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Re: [Phys-l] T dS versus dQ

On 01/13/2010 08:19 AM, Carl Mungan wrote:

On the one hand, John M is correct that I was sloppy in stating that
-P dV is the work.

Well, if we can't be sure what "work" means in this
context, that's consistent with my longstanding contention
that "work" and "heat" are not trustworthy concepts. We
should concentrate on using terms and concepts we understand,
such as energy and entropy.
(I don't consider this the optimal example for illustrating
the point, but it is consistent with all the other examples.)

The work is positive but since I'm moving the
piston rapidly it cannot be easily calculated as an integral over the
actual process

Maybe not super-easy, but not really hard, either.
Strain gauges with sub-microsecond response times are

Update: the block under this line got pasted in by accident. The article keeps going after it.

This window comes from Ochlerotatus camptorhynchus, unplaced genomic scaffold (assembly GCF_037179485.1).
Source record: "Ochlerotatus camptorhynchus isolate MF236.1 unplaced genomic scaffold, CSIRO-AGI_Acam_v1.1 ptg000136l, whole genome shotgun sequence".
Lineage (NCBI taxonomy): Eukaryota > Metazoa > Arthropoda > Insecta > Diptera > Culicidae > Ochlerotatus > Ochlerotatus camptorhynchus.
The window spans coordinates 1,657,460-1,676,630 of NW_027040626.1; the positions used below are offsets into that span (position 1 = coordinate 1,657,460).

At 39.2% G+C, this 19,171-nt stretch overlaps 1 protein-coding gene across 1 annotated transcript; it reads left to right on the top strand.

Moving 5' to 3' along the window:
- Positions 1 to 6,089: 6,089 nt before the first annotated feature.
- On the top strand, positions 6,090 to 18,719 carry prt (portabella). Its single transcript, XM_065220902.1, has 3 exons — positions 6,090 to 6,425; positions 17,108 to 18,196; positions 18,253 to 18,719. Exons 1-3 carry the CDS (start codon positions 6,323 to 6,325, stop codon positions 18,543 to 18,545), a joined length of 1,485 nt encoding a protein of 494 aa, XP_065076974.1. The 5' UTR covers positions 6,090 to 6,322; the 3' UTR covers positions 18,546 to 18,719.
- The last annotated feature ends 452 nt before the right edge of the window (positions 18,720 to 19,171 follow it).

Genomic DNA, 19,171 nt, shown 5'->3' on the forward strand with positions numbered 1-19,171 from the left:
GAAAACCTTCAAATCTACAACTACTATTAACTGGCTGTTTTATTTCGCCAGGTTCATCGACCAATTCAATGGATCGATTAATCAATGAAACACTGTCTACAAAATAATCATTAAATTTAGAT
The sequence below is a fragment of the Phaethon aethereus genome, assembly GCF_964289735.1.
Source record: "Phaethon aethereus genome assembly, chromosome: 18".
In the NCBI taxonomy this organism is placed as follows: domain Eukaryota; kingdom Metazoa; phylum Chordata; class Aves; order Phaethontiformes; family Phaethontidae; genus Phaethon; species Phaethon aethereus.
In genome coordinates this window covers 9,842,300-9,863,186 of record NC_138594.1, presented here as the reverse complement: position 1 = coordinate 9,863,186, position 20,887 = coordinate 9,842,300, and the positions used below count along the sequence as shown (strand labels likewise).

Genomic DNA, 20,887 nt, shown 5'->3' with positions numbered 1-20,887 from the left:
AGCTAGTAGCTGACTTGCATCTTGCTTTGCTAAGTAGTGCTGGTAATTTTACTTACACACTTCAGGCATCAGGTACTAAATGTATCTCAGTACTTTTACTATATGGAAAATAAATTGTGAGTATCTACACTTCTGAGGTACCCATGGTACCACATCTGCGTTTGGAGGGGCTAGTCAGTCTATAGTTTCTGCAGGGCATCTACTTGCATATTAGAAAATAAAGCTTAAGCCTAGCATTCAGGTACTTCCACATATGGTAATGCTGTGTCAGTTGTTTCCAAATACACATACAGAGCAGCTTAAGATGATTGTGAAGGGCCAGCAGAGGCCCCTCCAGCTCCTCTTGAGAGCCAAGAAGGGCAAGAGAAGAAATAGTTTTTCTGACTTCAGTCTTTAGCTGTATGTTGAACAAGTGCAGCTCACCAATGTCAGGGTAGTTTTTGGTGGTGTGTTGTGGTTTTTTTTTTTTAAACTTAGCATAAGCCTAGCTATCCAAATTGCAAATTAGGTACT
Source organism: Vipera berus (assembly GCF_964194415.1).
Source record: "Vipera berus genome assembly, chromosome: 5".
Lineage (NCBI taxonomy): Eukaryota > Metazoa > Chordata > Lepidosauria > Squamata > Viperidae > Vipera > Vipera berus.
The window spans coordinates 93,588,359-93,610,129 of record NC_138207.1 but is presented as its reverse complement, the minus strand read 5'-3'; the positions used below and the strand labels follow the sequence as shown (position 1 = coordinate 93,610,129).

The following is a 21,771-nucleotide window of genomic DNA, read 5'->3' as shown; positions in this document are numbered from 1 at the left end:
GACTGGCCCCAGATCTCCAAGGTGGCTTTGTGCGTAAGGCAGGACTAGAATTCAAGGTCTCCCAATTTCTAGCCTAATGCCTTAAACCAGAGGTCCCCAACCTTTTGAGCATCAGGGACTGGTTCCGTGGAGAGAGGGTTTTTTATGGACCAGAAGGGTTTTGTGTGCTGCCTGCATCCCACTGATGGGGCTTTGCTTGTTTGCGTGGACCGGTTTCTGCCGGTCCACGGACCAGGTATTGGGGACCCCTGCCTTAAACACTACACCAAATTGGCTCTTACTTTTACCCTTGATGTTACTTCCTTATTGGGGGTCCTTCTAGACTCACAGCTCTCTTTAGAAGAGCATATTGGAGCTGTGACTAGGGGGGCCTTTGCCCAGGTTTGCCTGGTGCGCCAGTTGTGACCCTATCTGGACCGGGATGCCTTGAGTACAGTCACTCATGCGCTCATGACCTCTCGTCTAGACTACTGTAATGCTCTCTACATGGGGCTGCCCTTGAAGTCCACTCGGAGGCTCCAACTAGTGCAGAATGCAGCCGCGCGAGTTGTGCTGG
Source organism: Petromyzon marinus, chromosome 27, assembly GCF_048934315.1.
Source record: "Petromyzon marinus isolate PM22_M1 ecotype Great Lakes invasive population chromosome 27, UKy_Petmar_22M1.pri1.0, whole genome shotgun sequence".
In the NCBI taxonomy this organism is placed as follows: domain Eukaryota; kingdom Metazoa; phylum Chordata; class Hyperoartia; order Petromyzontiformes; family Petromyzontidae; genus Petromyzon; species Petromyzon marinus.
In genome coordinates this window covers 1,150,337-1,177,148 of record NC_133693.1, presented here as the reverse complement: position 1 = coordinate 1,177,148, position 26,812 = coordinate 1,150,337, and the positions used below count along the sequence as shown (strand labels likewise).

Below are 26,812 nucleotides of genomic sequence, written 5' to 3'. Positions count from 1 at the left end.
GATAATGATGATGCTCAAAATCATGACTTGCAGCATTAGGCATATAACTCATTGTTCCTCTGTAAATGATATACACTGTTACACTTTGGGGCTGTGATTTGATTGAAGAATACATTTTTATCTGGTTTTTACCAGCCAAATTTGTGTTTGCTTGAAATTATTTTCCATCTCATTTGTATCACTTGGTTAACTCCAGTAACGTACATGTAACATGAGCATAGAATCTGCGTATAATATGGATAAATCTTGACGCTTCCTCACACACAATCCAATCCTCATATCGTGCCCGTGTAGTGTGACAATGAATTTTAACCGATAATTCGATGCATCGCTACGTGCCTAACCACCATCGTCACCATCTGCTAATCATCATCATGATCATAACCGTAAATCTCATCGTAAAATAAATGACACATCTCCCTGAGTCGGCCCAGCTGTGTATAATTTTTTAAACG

easy to come by.

but instead should be calculated from W = E_final -
E_initial which we can do because we have well-defined equilibrium
initial and final states.

That works, too. The astute experimenter would
measure both things:
-- energy input across the boundary of the region
-- delta energy content within the region
and verify that they agreed with each other.

... I think we *can* have irreversible infinitesimal
processes. It's just that dQ doesn't equal T dS *and* dW doesn't
equal -P dV for them.

I still don't think dQ exists. There is no Q function
with the required properties. d(anything) is an exact
one-form. dQ, if it existed, would be inexact (except
in trivial cases). Asking about the Q function is like
asking for the height of the water in Escher's Waterfall.
It cannot exist.

In far-from-equilibrium situations, T might be undefinable
and therefore we would be unable to calculate T dS. Still,
even then, S and dS would still exist. Energy and entropy
exist and are well behaved even in situations where the
temperature is irrelevant, unknown, and/or undefinable.

On 01/13/2010 09:11 AM, LaMontagne, Bob wrote:
... My claim was that
the final temperatures would be the same if the process proposed
would be done quickly or slowly.

The claim is still not true. Sudden movements of the piston
stir the gas. Stirring raises the temperature above what it
would have been without stirring.

Quickly is different from slowly. Stirred is different from